Graham Gibberd, long-standing Waterloo resident and author of 'On Lambeth Marsh', has died aged 87.
Graham was born in St Thomas Street next to Guy's Hospital (where his father Frederick was an obstetrician and gynaecologist, known for his Short Textbook of Midwifery, and then latterly with a ward named after him).
During his years in SE1 he cared passionately about his local and wider community and those within it. His interest in local history led to an involvement initially with the Southwark & Lambeth Archaeological Society and later Morley College. His accumulated knowledge resulted in him leading a series of walks and writing his definitive book. On Lambeth Marsh: The South Bank and Waterloo was published in 1992 by his wife Jane, who ran the bookshop below their home at 20 Lower Marsh (now Coleman Coffee Roasters).
The study embraced the area from Vauxhall to Paris Garden, today better known as the South Bank (although only described as such since 1951, according to Graham), and south to Lambeth Palace and St George's Circus.
Graham qualified as an architect at the Architectural Association where at the time he was said to be the youngest person to have been offered a place and where he later became a full time lecturer for a time. Many of Graham's professional friends and colleagues from this time went on to have high profile careers. Graham, who might be described as a shy and complex person, had no interest in fame or status. He wanted to develop and explore good practical design and in 1969 formed Building Product Designs with engineer colleague Peter Slain.
He was a contributor to developing British Standards (kite mark) in building products. This was at a time when standardisation in size and compatibility did not exist. He believed in helping people to have a knowledge and an understanding of matters which might impinge on them...the client should understand what they are commissioning.
Writing in 1970 about performance standards and windows Graham said: "...more thought given to these subjects will enable the architect's flights of fancy to become more suitable to his client's needs at the same time as being easier to manufacture." This quest for window standards led to an involvement with Crittall, the original steel window manufacturer, and visits to Scandinavia where design and standards were already being embraced.
Later he worked for Skidmore, Owings & Merrill's County Hall project on building products but also in the hope that he could influence the protection of architectural heritage. At Haringey he was part of the team working on the redevelopment of the Broadwater Farm estate.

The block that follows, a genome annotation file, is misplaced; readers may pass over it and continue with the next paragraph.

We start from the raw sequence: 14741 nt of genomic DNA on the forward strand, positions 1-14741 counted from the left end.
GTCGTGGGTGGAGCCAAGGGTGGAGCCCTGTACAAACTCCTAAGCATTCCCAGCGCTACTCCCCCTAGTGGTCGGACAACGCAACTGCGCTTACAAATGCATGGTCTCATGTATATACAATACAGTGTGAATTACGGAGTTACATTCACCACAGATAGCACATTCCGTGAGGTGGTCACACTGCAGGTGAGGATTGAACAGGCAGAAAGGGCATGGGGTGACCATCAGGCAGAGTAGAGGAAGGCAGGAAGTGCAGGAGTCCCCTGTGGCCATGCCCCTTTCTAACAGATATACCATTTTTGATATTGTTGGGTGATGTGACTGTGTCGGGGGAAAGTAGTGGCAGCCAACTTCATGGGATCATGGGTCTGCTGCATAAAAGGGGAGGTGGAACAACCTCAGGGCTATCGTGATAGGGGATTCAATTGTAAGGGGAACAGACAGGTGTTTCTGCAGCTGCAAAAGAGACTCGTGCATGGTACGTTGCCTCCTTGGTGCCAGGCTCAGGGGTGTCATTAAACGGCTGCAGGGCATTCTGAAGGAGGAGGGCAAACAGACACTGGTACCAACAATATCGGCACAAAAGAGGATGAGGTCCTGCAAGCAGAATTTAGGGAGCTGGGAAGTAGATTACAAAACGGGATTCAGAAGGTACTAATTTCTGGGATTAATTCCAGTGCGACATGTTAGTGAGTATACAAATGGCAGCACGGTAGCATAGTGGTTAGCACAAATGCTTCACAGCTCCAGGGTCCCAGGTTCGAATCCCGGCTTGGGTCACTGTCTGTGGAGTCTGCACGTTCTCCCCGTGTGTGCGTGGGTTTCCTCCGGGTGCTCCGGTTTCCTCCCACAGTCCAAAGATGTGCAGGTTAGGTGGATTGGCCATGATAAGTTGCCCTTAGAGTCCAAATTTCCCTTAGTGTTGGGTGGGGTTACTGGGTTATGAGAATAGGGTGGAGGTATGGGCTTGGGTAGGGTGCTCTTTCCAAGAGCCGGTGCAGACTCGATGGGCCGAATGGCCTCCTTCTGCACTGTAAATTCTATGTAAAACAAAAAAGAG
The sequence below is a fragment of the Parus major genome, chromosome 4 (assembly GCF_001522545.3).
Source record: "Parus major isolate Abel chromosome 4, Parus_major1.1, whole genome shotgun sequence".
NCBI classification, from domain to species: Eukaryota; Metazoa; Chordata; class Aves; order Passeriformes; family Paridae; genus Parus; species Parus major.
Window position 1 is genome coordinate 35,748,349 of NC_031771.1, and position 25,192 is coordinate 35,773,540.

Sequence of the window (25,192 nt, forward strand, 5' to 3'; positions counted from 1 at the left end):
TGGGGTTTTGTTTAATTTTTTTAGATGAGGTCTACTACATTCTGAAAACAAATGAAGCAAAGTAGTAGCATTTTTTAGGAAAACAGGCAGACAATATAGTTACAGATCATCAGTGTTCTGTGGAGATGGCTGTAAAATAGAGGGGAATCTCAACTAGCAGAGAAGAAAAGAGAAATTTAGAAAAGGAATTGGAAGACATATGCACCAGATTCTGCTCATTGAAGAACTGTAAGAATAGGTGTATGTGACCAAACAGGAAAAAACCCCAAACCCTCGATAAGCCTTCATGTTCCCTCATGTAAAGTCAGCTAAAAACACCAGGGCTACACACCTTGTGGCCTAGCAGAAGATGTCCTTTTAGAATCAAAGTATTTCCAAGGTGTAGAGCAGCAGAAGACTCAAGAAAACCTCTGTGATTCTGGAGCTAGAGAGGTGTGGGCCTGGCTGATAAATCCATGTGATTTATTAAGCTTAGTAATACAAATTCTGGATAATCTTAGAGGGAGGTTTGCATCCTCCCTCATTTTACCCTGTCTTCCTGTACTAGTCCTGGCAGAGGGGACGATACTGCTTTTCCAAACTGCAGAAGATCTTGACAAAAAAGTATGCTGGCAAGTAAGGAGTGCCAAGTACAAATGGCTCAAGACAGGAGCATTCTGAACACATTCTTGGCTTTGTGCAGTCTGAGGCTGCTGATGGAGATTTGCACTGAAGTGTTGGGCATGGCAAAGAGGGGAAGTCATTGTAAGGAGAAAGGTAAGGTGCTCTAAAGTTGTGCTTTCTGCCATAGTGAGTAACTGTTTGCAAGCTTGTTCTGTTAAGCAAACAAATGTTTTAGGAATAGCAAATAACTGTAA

He enjoyed a range of classical music and his interest in Indian music led to him owning a beautiful sitar. He explored this interest intellectually not only making the expected architectural models but intricate wire and paper models to illustrate sound waves. In 1969 he contributed to his friend and colleague Keith Critchlow's Order In Space: A Design Resource Book which was described as offering an insight into the area where mathematics and the arts meet.
He was a frequent visitor to the nearby Royal Festival Hall. But the Southbank Centre was a delight to him not just for its classical live music. He loved "the people's palace" for its free public access. This appreciation of such a venue on his doorstep came from a long and quiet belief in equality and accessibility to the arts.
His passion for local history had been evident from early times. In 1960, just married and living in Vauxhall, he was on the Lambeth-Southwark boundary when he walked along Colombo Street and saw the Christ Church watch house being demolished. Thanks to him the fine 1819 stone with Roman numerals from the front of the building was salvaged and is now to be found in the alley between The Rose & Crown and the Rectory which replaced the Georgian building.
In 1985 he ascertained through close study of maps, paintings and lost sight lines involving the pre-war Christ Church that William Curtis's famous botanical garden had never as claimed occupied Halfpenny Hatch (the riverside between Cornwall Road and Broadwall). He pinpointed the children's recreation ground in Ufford Street, south of The Cut, as the remnant of the pioneering 18th-century garden.
Another interest for him was William Blake who had lived in Waterloo. Graham pointed to the site of Albion Mills next to Blackfriars Bridge as being "London's symbol for the impending industrial revolution" and the little known inspiration for William Blake's "dark satanic mills" in his poem Jerusalem.
Graham Gibberd described himself as "an architect and a south Londoner born and bred" who "lived and worked in the Marsh".
As an architect he enjoyed adapting 20 Lower Marsh as a home and shop and used his knowledge and love of plants to pursue another ambition, that of a greener London filling the yard and roof with beautiful plants including pomegranates, mulberry and guava.
In 2013, (following Graham's sad decline with dementia) the bookshop closed along with nearby Cooper's where he had given advice on the grade II listed building. The couple remained in SE1 and moved around the corner to Oakey Lane. Graham is survived by his wife Jane, daughter Anna and son Alastair.
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